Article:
2. Ornoy A. The impact of intrauterine exposure versus postnatal environment in neurodevelopmental toxicity: long-term neurobehavioral studies in children at risk for developmental disorders. Toxicol Lett. 2003;140-141:171-181.
3. Nygaard E, Slinning K, Moe V, Walhovd KB. Behavior and attention problems in eight-year-old children with prenatal opiate and poly-substance exposure: a longitudinal study. PLoS One. 2016;11(6):e0158054.
4. Ornoy A, Finkel-Pekarsky V, Peles E, Adelson M, Schreiber S, Ebstein PR. ADHD risk alleles associated with opiate addiction: study of addicted parents and their children. Pediatr Res. 2016;80(2):228-236.
5. Nygaard E, Slinning K, Moe V, Walhovd KB. Cognitive function of youths born to mothers with opioid and poly-substance abuse problems during pregnancy. Child Neuropsychol. 2017;23(2):159-187.
6. Nygaard E, Moe V, Slinning K, Walhovd KB. Longitudinal cognitive development of children born to mothers with opioid and polysubstance use. Pediatr Res. 2015;78(3):330-335.
7. Wouldes TA, Woodward LJ. Maternal methadone dose during pregnancy and infant clinical outcome. Neurotoxicol Teratol. 2010;32(3):406-413.
8. Log T, Skurtveit S, Selmer R, Tverdal A, Furu K, Hartz I. The association between prescribed opioid use for mothers and children: a record-linkage study. Eur J Clin Pharmacol. 2013;69(1):111-118. 
9. Kocherlakota P. Neonatal abstinence syndrome. Pediatrics. 2014;134(2):e547-e561.
10. Hudak ML, Tan RC; Committee on Drugs; Committee on Fetus and Newborn; American Academy of Pediatrics. Neonatal drug withdrawal. Pediatrics. 2012;129(2):e540-e560.
11. Jansson LM, Velez M, Harrow C. The opioid-exposed newborn: assessment and pharmacologic management. J Opioid Manag. 2009;5(1):47-55.
12. American College of Obstetricians and Gynecologists (ACOG), Committee on Obstetric Practice; American Society of Addiction Medicine. Opioid use and opioid use disorder in pregnancy. American College of Obstetricians and Gynecologists website. Number 711; Published August 2017. Accessed June 20, 2019.
13. Desai RJ, Huybrechts KF, Hernandez-Diaz S, et al. Exposure to prescription opioid analgesics in utero and risk of neonatal abstinence syndrome: population based cohort study. BMJ. 2015;350:h2102. doi: 10.1136/bmj.h2102.
14. Patrick SW, Davis MM, Lehmann CU, Cooper WO. Increasing incidence and geographic distribution of neonatal abstinence syndrome: United States 2009 to 2012. J Perinatol. 2015;35(8):650-655.
15. Patrick SW, Schumacher RE, Benneyworth BD, Krans EE, McAllister JM, Davis MM. Neonatal abstinence syndrome and associated health care expenditures: United States, 2000-2009. JAMA. 2012;307(18):1934-1940.
16. Kozhimannil KB, Chantarat T, Ecklund AM, Henning-Smith C, Jones C. Maternal opioid use disorder and neonatal abstinence syndrome among rural US residents, 2007–2014. J Rural Health. 2019;35(1):122-132.
17. Villapiano NL, Winkelman TN, Kozhimannil KB, Davis MM, Patrick SW. Rural and urban differences in neonatal abstinence syndrome and maternal opioid use, 2004 to 2013. JAMA Pediatr. 2017;171(2):194-196.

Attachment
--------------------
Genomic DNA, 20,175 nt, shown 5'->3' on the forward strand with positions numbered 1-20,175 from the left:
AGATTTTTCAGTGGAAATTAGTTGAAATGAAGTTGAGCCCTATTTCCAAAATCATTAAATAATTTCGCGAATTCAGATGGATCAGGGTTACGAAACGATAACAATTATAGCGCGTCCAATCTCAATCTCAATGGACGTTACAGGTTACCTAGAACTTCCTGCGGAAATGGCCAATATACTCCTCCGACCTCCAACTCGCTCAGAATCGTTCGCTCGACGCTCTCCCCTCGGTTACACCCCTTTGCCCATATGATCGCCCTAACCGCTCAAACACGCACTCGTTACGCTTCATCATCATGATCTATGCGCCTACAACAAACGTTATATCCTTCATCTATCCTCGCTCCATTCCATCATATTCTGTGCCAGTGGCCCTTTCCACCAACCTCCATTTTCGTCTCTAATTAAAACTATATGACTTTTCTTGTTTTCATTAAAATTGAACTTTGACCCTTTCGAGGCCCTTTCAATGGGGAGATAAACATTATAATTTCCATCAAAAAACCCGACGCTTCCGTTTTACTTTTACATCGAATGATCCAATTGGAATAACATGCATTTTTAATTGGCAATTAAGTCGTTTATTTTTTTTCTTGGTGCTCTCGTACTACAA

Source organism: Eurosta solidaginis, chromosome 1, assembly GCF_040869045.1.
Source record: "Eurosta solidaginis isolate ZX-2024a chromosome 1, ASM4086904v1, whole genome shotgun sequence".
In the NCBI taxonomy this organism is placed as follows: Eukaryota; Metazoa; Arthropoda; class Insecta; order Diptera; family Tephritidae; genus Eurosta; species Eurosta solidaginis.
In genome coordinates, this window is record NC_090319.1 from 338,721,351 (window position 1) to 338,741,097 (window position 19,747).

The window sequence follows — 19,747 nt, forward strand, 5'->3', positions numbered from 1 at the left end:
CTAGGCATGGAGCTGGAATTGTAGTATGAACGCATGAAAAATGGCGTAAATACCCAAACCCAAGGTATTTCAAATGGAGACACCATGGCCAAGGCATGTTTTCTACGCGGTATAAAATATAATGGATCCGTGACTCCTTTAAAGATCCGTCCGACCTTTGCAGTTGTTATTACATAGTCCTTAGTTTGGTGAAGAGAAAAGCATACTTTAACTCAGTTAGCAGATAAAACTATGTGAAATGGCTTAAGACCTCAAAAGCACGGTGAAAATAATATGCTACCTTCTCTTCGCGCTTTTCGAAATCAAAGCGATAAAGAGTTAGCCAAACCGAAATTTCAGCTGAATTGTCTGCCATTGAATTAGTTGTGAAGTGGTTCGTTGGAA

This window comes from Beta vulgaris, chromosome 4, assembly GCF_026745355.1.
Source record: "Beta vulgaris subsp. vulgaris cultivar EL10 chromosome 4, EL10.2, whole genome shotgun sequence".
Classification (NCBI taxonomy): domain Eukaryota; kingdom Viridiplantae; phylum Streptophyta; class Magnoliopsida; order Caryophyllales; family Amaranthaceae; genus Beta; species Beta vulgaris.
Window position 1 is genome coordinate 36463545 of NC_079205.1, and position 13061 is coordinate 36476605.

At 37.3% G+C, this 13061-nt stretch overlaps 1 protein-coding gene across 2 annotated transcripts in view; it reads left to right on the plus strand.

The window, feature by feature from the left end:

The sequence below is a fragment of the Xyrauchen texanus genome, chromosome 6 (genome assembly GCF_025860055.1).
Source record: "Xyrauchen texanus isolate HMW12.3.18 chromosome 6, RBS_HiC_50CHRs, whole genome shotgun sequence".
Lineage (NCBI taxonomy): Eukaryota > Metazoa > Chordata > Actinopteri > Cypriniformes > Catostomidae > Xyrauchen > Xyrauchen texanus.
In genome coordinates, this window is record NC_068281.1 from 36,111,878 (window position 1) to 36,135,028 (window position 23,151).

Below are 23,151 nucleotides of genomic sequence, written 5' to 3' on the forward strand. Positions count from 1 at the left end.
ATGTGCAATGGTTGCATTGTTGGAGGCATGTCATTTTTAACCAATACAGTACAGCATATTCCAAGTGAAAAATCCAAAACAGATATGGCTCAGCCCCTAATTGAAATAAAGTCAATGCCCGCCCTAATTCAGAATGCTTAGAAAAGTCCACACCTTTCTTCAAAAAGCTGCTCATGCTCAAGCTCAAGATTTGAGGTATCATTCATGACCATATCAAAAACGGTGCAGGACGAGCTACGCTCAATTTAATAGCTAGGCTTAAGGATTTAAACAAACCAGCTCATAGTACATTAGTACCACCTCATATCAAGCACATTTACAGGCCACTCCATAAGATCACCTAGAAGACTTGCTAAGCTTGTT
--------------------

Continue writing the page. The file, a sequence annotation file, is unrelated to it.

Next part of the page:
18. Auger N, Luu TM, Healy-Profitós J, Gauthier A, Lo E, Fraser WD. Correlation of neonatal abstinence syndrome with risk of birth defects and infant morbidity. J Stud Alcohol Drugs. 2018;79(4):553-560.
19. Liu GD, Kong L, Leslie DL, Corr TE. A longitudinal healthcare use profile of children with a history of neonatal abstinence syndrome. J Pediatr. 2019;204:111-117.
20. Beckwith AM, Burke SA. Identification of early developmental deficits in infants with prenatal heroin, methadone, and other opioid exposure. Clin Pediatr (Phila). 2015;54(4):328-335.
21. McGlone L, Mactier H. Infants of opioid-dependent mothers: neurodevelopment at six months. Early Hum Dev. 2015;91(1):19-21.
22. Hunt RW, Tzioumi D, Collins E, Jeffery HE. Adverse neurodevelopmental outcome of infants exposed to opiate in-utero. Early Hum Dev. 2008;84(1):29-35.
23. Oei JL, Melhuish E, Uebel H, et al. Neonatal abstinence syndrome and high school performance. Pediatrics. 2017;139(2). pii: e20162651. doi: 10.1542/peds.2016-2651.
24. Morgan PL, Farkas G, Hillemeier MM, Maczuga S. Replicated evidence of racial and ethnic disparities in disability identification in U.S. schools. Educ Res. 2017;46(6):305-322.
25. Fill MA, Miller AM, Wilkinson RH, et al. Educational disabilities among children born with neonatal abstinence syndrome. Pediatrics. 2018;142(3). pii: e20180562. doi: 10.1542/peds.2018-0562.
26. Paulozzi LJ, Mack KA, Hockenberry JM; Division of Unintentional Injury Prevention, National Center for Injury Prevention and Control, CDC. Vital signs: variation among States in prescribing of opioid pain relievers and benzodiazepines — United States, 2012. MMWR Morb Mortal Wkly Rep. 2014;63(26):563-568.
27. Education spending per student by state. Governing the States and Localities website. Updated June 1, 2018. Accessed June 20, 2019.
28. Griffith, M. A look at funding for students with disabilities. Education Commission of the States website. Published 2015. Accessed June 20, 2019.
29. Martin J. PHC4 data shows large increases in neonatal and maternal hospitalizations related to substance use. Pennsylvania Health Care Cost Containment Council (PHC4 ) website. Published September 27, 2016. Accessed June 20, 2019.
30. Yazdy MM, Desai RJ, Brogly SB. Prescription opioids in pregnancy and birth outcomes: a review of the literature. J Pediatr Genet. 2015;4(2):56-70.
31. Volkow ND. Opioids in pregnancy. BMJ. 2016;352:i19. doi: 10.1136/bmj.i19.
32. Henry J Kaiser Family Foundation. State health facts. Total number of births (2017).,%22sort%22:%22asc%22%7D. Accessed June 20, 2019.
33. Ko JY, Patrick SW, Tong VT, Patel R, Lind JN, Barfield WD. Incidence of neonatal abstinence
syndrome — 28 states, 1999–2013. MMWR Morb Mortal Wkly Rep. 2016;65(31):799-802.
34. Spector J. NY spends $22,593 per pupil, but there’s wide disparity. Lohud website. Published December 7, 2016. Accessed June 20, 2019.
Copyright AJMC 2006-2019 Clinical Care Targeted Communications Group, LLC. All Rights Reserved.
Welcome the the new and improved, the premier managed market network. Tell us about yourself so that we can serve you better.
Sign Up